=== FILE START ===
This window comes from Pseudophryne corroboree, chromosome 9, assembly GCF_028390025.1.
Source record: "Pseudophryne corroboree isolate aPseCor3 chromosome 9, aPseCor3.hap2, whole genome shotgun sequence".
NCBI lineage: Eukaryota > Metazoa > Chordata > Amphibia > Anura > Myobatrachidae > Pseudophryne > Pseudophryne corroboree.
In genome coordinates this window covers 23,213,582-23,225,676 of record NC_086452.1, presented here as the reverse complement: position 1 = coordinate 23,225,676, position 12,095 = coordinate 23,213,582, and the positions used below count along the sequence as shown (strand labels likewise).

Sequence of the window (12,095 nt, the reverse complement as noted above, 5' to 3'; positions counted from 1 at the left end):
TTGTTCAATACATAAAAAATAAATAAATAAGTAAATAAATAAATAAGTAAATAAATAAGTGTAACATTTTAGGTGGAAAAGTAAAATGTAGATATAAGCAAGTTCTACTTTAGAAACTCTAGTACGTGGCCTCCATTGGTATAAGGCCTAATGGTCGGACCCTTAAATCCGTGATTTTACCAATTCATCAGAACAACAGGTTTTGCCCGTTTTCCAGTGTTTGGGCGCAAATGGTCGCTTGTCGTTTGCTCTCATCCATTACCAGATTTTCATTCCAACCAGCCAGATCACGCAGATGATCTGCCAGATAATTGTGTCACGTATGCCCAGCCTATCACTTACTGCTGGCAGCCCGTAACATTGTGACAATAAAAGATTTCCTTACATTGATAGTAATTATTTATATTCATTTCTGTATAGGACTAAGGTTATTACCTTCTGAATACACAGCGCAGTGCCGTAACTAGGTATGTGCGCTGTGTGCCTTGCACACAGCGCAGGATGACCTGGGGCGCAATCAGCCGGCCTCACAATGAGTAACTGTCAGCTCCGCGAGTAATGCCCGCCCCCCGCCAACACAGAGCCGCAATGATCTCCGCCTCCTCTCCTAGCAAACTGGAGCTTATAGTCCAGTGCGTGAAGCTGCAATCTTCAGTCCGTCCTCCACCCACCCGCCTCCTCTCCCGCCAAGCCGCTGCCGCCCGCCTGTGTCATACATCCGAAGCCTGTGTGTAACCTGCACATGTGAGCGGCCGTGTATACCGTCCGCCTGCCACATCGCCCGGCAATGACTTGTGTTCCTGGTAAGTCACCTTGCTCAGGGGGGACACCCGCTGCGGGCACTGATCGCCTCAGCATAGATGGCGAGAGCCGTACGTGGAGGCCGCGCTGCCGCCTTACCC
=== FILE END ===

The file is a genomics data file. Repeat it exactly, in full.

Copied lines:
This window comes from Pseudophryne corroboree, chromosome 9, assembly GCF_028390025.1.
Source record: "Pseudophryne corroboree isolate aPseCor3 chromosome 9, aPseCor3.hap2, whole genome shotgun sequence".
NCBI lineage: Eukaryota > Metazoa > Chordata > Amphibia > Anura > Myobatrachidae > Pseudophryne > Pseudophryne corroboree.
In genome coordinates this window covers 23,213,582-23,225,676 of record NC_086452.1, presented here as the reverse complement: position 1 = coordinate 23,225,676, position 12,095 = coordinate 23,213,582, and the positions used below count along the sequence as shown (strand labels likewise).

Sequence of the window (12,095 nt, the reverse complement as noted above, 5' to 3'; positions counted from 1 at the left end):
TTGTTCAATACATAAAAAATAAATAAATAAGTAAATAAATAAATAAGTAAATAAATAAGTGTAACATTTTAGGTGGAAAAGTAAAATGTAGATATAAGCAAGTTCTACTTTAGAAACTCTAGTACGTGGCCTCCATTGGTATAAGGCCTAATGGTCGGACCCTTAAATCCGTGATTTTACCAATTCATCAGAACAACAGGTTTTGCCCGTTTTCCAGTGTTTGGGCGCAAATGGTCGCTTGTCGTTTGCTCTCATCCATTACCAGATTTTCATTCCAACCAGCCAGATCACGCAGATGATCTGCCAGATAATTGTGTCACGTATGCCCAGCCTATCACTTACTGCTGGCAGCCCGTAACATTGTGACAATAAAAGATTTCCTTACATTGATAGTAATTATTTATATTCATTTCTGTATAGGACTAAGGTTATTACCTTCTGAATACACAGCGCAGTGCCGTAACTAGGTATGTGCGCTGTGTGCCTTGCACACAGCGCAGGATGACCTGGGGCGCAATCAGCCGGCCTCACAATGAGTAACTGTCAGCTCCGCGAGTAATGCCCGCCCCCCGCCAACACAGAGCCGCAATGATCTCCGCCTCCTCTCCTAGCAAACTGGAGCTTATAGTCCAGTGCGTGAAGCTGCAATCTTCAGTCCGTCCTCCACCCACCCGCCTCCTCTCCCGCCAAGCCGCTGCCGCCCGCCTGTGTCATACATCCGAAGCCTGTGTGTAACCTGCACATGTGAGCGGCCGTGTATACCGTCCGCCTGCCACATCGCCCGGCAATGACTTGTGTTCCTGGTAAGTCACCTTGCTCAGGGGGGACACCCGCTGCGGGCACTGATCGCCTCAGCATAGATGGCGAGAGCCGTACGTGGAGGCCGCGCTGCCGCCTTACCC